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Tuesday, July 13, 2010

Somalia’s forgotten war

|Medeshivalley.com|By  : OSAMA AL SHARIF | ARAB NEWS|

Al-Shabab’s celebration of the Kampala attacks is bad news for Africa
Sunday's twin suicide blasts in Kampala, which killed more than 70 people mostly football fans, are a grim reminder of the festering conflict in Somalia. The radical Al-Shabab movement has claimed responsibility and threatened to carry out more attacks against Uganda and Burundi unless the two countries withdraw their forces from Amisom, the African Union peacekeeping mission in Somalia.
Somalia has been embroiled in a bloody civil war, which has left this once promising country in tatters, for more than 20 years. The tragedy of Somalia is compounded by the fact that no one really cares about what’s happening there. Its conflict has become invisible. But this is proving to be a costly mistake, as the terrible attacks in Kampala have shown. Somalia’s disintegration as a country has produced a number of anomalies such as pirates, but the biggest threat is the rise of extremist movements in the midst of total anarchy and their quest for control.
Baghdad and Kabul are like Scandinavian cities compared to Mogadishu, Somalia’s decrepit capital. The daily reality there is made of street wars, bombings, beheadings and tribal fighting. It’s a forgotten war that now threatens to bring to power a regime that is more ruthless than the Taleban. But what is worse is that if it succeeds then Al-Qaeda and other fanatics will have a base from which they can destabilize other countries in Africa.
But getting involved is costly. Those who did were eventually chased out. The US, under President Bill Clinton, intervened briefly but left in a hurry after suffering 19 Marine casualties in Mogadishu. The UN too sent two peacekeeping missions between 1992 and 1995 only to see its coalition forces attacked by power hungry warlords. It finally abandoned the country and few months later the government collapsed.
As Somalia became engulfed by civil war, its neighbors, primarily Ethiopia, stepped in. Addis Ababa had previously supported the armed insurgency that ended the long rule of the country’s dictator Mohammad Siad Barre. But that only led to Somalia’s partition with Somaliland, the northwestern part of the country, declaring independence in 1991. By then the various Somali parties and coalitions had declared war on each other and a long and brutal fighting ensued. The result was disastrous for civilians and famine claimed the life of no less than 300,000 people in the mid-1990s.
By the onset of the 21st century Somalia had been divided largely along tribal lines with Somaliland and Puntland autonomous regions in the north and in the Horn of Africa while the south slowly fell under the control of Hizbul Islam and Al-Shabab movements. The federal government, recognized as the legitimate power in Somalia, could barely keep hold of parts of the capital and nearby regions.
When the Islamic Courts Movement briefly took over in the south, including the capital, in 2006 and imposed Shariah law, Ethiopia and the African Union quickly responded. Ethiopia invaded the south dislodging the Islamic Courts, but that only led to the birth of more radical off-shoots including Al-Shabab.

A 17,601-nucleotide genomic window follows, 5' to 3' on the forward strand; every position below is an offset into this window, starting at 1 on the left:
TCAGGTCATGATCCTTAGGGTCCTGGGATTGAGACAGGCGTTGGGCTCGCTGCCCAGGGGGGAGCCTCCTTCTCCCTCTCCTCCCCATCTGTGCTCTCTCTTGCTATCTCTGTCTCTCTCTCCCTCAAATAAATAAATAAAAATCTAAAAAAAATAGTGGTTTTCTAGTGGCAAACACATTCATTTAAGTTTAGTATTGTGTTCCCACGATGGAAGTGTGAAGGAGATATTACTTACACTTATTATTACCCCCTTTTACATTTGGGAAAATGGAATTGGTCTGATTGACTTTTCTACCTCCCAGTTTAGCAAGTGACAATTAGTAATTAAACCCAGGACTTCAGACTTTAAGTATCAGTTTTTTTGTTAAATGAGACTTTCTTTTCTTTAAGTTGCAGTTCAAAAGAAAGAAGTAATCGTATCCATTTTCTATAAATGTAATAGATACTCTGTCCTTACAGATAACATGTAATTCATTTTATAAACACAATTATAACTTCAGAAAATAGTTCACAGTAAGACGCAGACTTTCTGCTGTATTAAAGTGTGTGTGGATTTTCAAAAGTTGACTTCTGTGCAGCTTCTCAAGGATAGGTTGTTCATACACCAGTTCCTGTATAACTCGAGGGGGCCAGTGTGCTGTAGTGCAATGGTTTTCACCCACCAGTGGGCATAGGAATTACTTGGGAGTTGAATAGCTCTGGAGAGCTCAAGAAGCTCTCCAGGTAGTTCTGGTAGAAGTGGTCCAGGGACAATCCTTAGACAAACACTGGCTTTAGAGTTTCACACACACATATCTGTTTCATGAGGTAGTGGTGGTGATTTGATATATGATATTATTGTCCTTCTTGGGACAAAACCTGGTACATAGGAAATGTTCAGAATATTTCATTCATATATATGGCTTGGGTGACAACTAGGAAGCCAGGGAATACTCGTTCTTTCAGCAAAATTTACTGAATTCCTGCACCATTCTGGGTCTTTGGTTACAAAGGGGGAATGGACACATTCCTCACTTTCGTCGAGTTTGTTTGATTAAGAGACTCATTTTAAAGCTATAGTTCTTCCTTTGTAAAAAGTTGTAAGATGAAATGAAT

Al-Shabab was able to regroup and become a considerable force. They defeated the Ethiopians in a number of battles and finally drove them out the country. Now they have managed to neutralize the interim federal government and wage war against fellow Islamist rivals, including Hizbul Islam and others. The small African Union force is what stands in their way.
Al-Shabab movement will almost certainly take over Mogadishu and overthrow the government in the coming weeks and months. It will impose a strict Shariah law and turn what is left of the country under their control into a closed society run by arbitrary laws and ironclad rules. But that should be the least of the world’s concern.
The collapse of Somalia will have catastrophic results on all of its neighbors and most of Africa. The Kampala attacks prove that Al-Qaeda-like tactics, adopted by Al-Shabab, can easily move across borders with lethal results. The fact that the African Union peacekeeping mission there is hapless and could soon abandon the country is frightening.
Somalia is an ancient civilization and a land that has played a key part in East African history. Like many of its neighbors it has a checkered past and a complicated tribal and ethnic make-up. Now major chunks of this country have been impregnated by extremist militants. Piracy is only one face of Somalia today. This Arab League and African Union member state has been abandoned by the world community. But leaving it to its fate will not be easy or free of cost.
Somalia could prove to be more dangerous to world stability than Afghanistan and Iraq put together. It is true that it is an impoverished land, with little strategic assets, but allowing a radical Islamist movement to take over will have severe consequences on Africa and the region.
It is a tough challenge. The country has been allowed to succumb to innumerable failings in the past 20 years that it is almost ridiculous to suggest a solution. Al-Shabab’s celebration of the Kampala attacks is bad news for Africa.
— Osama Al Sharif is a veteran journalist and political commentator based in Amman. 

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